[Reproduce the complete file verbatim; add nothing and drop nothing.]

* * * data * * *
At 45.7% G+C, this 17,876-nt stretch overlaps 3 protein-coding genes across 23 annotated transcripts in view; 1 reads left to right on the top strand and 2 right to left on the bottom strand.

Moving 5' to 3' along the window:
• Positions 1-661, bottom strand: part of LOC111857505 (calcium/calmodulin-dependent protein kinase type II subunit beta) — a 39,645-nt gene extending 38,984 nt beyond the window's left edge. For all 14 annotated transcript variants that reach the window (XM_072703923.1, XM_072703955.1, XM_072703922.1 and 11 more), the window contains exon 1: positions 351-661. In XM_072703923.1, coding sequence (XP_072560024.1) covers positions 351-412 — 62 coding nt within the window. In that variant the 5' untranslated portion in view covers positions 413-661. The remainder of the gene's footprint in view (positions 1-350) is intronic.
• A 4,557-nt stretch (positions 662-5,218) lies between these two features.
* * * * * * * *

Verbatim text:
At 45.7% G+C, this 17,876-nt stretch overlaps 3 protein-coding genes across 23 annotated transcripts in view; 1 reads left to right on the top strand and 2 right to left on the bottom strand.

Moving 5' to 3' along the window:
• Positions 1-661, bottom strand: part of LOC111857505 (calcium/calmodulin-dependent protein kinase type II subunit beta) — a 39,645-nt gene extending 38,984 nt beyond the window's left edge. For all 14 annotated transcript variants that reach the window (XM_072703923.1, XM_072703955.1, XM_072703922.1 and 11 more), the window contains exon 1: positions 351-661. In XM_072703923.1, coding sequence (XP_072560024.1) covers positions 351-412 — 62 coding nt within the window. In that variant the 5' untranslated portion in view covers positions 413-661. The remainder of the gene's footprint in view (positions 1-350) is intronic.
• A 4,557-nt stretch (positions 662-5,218) lies between these two features.